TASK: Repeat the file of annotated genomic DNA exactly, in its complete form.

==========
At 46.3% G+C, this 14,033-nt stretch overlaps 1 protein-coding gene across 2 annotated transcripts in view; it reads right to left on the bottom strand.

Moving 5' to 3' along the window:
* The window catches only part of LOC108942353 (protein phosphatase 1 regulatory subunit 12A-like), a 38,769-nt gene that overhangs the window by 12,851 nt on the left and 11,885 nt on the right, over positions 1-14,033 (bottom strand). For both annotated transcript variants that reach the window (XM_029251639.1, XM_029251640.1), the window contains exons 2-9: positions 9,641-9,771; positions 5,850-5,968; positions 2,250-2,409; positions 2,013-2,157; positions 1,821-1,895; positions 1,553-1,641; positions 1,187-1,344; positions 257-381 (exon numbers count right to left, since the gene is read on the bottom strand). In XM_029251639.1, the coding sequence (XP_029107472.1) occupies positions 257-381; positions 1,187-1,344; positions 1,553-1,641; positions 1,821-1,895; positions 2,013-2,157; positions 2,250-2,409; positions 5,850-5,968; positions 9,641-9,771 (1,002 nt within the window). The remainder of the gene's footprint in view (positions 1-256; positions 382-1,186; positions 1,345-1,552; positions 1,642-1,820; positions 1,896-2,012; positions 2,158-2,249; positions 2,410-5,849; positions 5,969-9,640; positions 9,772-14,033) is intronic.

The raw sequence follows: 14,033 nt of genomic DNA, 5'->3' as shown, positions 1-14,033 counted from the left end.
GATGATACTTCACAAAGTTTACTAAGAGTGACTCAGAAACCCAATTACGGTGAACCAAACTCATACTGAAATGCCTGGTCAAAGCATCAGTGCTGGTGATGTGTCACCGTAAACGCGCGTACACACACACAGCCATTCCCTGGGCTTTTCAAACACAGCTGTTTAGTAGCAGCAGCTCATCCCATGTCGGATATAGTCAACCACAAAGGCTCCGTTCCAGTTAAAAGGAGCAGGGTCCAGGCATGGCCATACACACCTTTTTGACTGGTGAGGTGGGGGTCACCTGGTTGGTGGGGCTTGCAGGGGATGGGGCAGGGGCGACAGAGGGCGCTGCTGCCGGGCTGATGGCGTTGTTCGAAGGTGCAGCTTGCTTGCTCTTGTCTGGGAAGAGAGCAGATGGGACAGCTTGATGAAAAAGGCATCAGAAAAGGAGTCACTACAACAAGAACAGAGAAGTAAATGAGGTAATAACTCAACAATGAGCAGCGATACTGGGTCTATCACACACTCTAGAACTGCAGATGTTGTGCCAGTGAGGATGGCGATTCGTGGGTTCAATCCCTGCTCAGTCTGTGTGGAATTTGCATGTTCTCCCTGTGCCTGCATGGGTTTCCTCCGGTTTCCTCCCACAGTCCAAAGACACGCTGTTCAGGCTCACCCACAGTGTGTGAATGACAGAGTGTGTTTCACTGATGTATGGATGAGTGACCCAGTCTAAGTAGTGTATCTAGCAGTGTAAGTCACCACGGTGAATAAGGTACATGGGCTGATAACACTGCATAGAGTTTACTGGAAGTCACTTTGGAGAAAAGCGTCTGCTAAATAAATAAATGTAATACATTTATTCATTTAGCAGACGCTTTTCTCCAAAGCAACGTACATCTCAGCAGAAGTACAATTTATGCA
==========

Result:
At 46.3% G+C, this 14,033-nt stretch overlaps 1 protein-coding gene across 2 annotated transcripts in view; it reads right to left on the bottom strand.

Moving 5' to 3' along the window:
* The window catches only part of LOC108942353 (protein phosphatase 1 regulatory subunit 12A-like), a 38,769-nt gene that overhangs the window by 12,851 nt on the left and 11,885 nt on the right, over positions 1-14,033 (bottom strand). For both annotated transcript variants that reach the window (XM_029251639.1, XM_029251640.1), the window contains exons 2-9: positions 9,641-9,771; positions 5,850-5,968; positions 2,250-2,409; positions 2,013-2,157; positions 1,821-1,895; positions 1,553-1,641; positions 1,187-1,344; positions 257-381 (exon numbers count right to left, since the gene is read on the bottom strand). In XM_029251639.1, the coding sequence (XP_029107472.1) occupies positions 257-381; positions 1,187-1,344; positions 1,553-1,641; positions 1,821-1,895; positions 2,013-2,157; positions 2,250-2,409; positions 5,850-5,968; positions 9,641-9,771 (1,002 nt within the window). The remainder of the gene's footprint in view (positions 1-256; positions 382-1,186; positions 1,345-1,552; positions 1,642-1,820; positions 1,896-2,012; positions 2,158-2,249; positions 2,410-5,849; positions 5,969-9,640; positions 9,772-14,033) is intronic.

The raw sequence follows: 14,033 nt of genomic DNA, 5'->3' as shown, positions 1-14,033 counted from the left end.
GATGATACTTCACAAAGTTTACTAAGAGTGACTCAGAAACCCAATTACGGTGAACCAAACTCATACTGAAATGCCTGGTCAAAGCATCAGTGCTGGTGATGTGTCACCGTAAACGCGCGTACACACACACAGCCATTCCCTGGGCTTTTCAAACACAGCTGTTTAGTAGCAGCAGCTCATCCCATGTCGGATATAGTCAACCACAAAGGCTCCGTTCCAGTTAAAAGGAGCAGGGTCCAGGCATGGCCATACACACCTTTTTGACTGGTGAGGTGGGGGTCACCTGGTTGGTGGGGCTTGCAGGGGATGGGGCAGGGGCGACAGAGGGCGCTGCTGCCGGGCTGATGGCGTTGTTCGAAGGTGCAGCTTGCTTGCTCTTGTCTGGGAAGAGAGCAGATGGGACAGCTTGATGAAAAAGGCATCAGAAAAGGAGTCACTACAACAAGAACAGAGAAGTAAATGAGGTAATAACTCAACAATGAGCAGCGATACTGGGTCTATCACACACTCTAGAACTGCAGATGTTGTGCCAGTGAGGATGGCGATTCGTGGGTTCAATCCCTGCTCAGTCTGTGTGGAATTTGCATGTTCTCCCTGTGCCTGCATGGGTTTCCTCCGGTTTCCTCCCACAGTCCAAAGACACGCTGTTCAGGCTCACCCACAGTGTGTGAATGACAGAGTGTGTTTCACTGATGTATGGATGAGTGACCCAGTCTAAGTAGTGTATCTAGCAGTGTAAGTCACCACGGTGAATAAGGTACATGGGCTGATAACACTGCATAGAGTTTACTGGAAGTCACTTTGGAGAAAAGCGTCTGCTAAATAAATAAATGTAATACATTTATTCATTTAGCAGACGCTTTTCTCCAAAGCAACGTACATCTCAGCAGAAGTACAATTTATGCA